Symptoms caused by tumour position
Symptoms of a brain tumour can vary depending on the tumour’s location, and several areas of the brain play a part in an aspect of vision.
The occipital lobe is the main area involved with vision. It processes the information coming from your eyes, so that you can understand what you see.
A tumour in the occipital lobe causes difficulties with vision, such as visual loss, or identifying objects or colours. Alternatively, it may cause loss of vision on one side.
Damage to the parietal lobe can cause difficulty with:
- Bringing together information from your different senses (touch, vision, hearing, smell, taste) and making sense of it e.g. a person may bump into furniture that they have seen, but have misjudged where it is in relation to themselves.
- Co-ordinating movements
- Spatial awareness e.g. judging distances, hand-eye co-ordination
- Speaking, understanding words, writing and reading. It can also cause numbness on the opposite side of the body from where the tumour is.
Damage to the cerebellum can cause flickering of the eyes, as well as problems with balance, a loss of co-ordination, difficulty walking and speaking, vomiting and a stiff neck. It can also affect the fine co-ordination of the muscles leading to problems with dexterity (skills in using your hands).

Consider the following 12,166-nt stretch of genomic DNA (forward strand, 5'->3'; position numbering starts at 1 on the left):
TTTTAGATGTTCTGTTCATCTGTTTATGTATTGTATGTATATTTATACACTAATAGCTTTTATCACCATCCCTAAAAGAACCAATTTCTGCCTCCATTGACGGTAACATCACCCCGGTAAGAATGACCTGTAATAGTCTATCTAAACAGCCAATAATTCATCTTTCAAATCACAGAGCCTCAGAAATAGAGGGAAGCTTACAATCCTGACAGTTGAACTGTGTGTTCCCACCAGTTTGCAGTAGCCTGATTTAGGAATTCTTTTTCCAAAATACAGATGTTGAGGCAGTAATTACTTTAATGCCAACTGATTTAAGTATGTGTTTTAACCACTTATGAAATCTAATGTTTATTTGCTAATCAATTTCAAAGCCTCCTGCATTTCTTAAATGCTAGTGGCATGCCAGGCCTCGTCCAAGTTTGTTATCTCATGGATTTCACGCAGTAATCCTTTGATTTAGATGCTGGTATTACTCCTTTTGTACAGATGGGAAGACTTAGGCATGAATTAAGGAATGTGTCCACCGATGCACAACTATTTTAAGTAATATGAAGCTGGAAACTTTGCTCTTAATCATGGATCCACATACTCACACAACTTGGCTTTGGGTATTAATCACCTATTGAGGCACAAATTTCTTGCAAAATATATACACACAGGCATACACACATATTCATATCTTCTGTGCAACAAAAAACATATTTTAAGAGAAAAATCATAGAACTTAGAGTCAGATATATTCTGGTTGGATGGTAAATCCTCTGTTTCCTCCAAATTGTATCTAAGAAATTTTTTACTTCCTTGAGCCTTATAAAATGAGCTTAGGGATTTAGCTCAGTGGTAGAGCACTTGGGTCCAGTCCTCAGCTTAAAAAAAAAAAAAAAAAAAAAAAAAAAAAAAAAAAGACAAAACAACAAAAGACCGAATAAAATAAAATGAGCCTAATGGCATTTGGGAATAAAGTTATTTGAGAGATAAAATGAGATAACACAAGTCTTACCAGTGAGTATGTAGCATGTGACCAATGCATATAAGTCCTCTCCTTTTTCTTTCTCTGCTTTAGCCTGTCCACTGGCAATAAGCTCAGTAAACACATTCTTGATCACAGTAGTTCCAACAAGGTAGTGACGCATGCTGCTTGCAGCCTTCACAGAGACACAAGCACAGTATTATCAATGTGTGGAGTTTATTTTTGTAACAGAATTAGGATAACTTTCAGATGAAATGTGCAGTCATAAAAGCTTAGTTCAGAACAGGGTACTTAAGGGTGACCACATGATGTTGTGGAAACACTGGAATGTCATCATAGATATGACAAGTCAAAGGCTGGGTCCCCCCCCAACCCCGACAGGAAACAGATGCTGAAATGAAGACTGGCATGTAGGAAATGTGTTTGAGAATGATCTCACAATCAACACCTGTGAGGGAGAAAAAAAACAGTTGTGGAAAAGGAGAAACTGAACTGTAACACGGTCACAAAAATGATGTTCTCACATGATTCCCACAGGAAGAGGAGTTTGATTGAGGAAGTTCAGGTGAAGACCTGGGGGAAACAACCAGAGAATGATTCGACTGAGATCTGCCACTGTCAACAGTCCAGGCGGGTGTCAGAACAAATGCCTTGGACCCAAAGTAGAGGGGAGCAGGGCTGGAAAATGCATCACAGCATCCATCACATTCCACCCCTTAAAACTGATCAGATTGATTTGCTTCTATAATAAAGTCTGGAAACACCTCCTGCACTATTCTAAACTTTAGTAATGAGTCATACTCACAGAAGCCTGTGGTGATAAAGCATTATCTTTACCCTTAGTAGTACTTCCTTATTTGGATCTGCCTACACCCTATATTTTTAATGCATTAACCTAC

For tumours in the brain stem, symptoms can include double vision, as well as unsteadiness and difficulty walking, facial weakness and difficulty speaking or swallowing.
A tumour in the temporal lobe can affect the ability to recognise objects, as well as identifying emotions in others, hearing, memory and learning.
I think I have a brain tumour, what should I do?
Brain tumours are rare, however, if you’re worried and a symptom persists or if you have more than one symptom of a brain tumour then:
Talk to your doctor
GP appointments are usually quite short, so make sure you find out how to best prepare for your appointment.
- Get an eye test
If your symptoms are limited to changes in vision and/or headaches, get your eyes tested by an optician before seeing your GP.
- Go to A&E
If the symptoms are sudden or severe, you should go to your emergency department or call 999.
Should I speak to a doctor during the coronavirus pandemic?
We understand you may feel worried about seeking help from your GP during the coronavirus pandemic – but please don’t delay speaking to a healthcare professional.
The NHS and your GP are still here for you and have made changes that make it easier to safely speak to a healthcare professional and get medical help if you need it.
It’s more important than ever for you to prepare for your appointments by understanding what might happen during the appointment and what questions you want to ask.
Find out more about the symptoms of a brain tumour in adults in the full fact sheet.
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By taking part in our Improving Brain Tumour Care surveys and sharing your experiences, you can help us improve treatment and care for everyone affected by a brain tumour.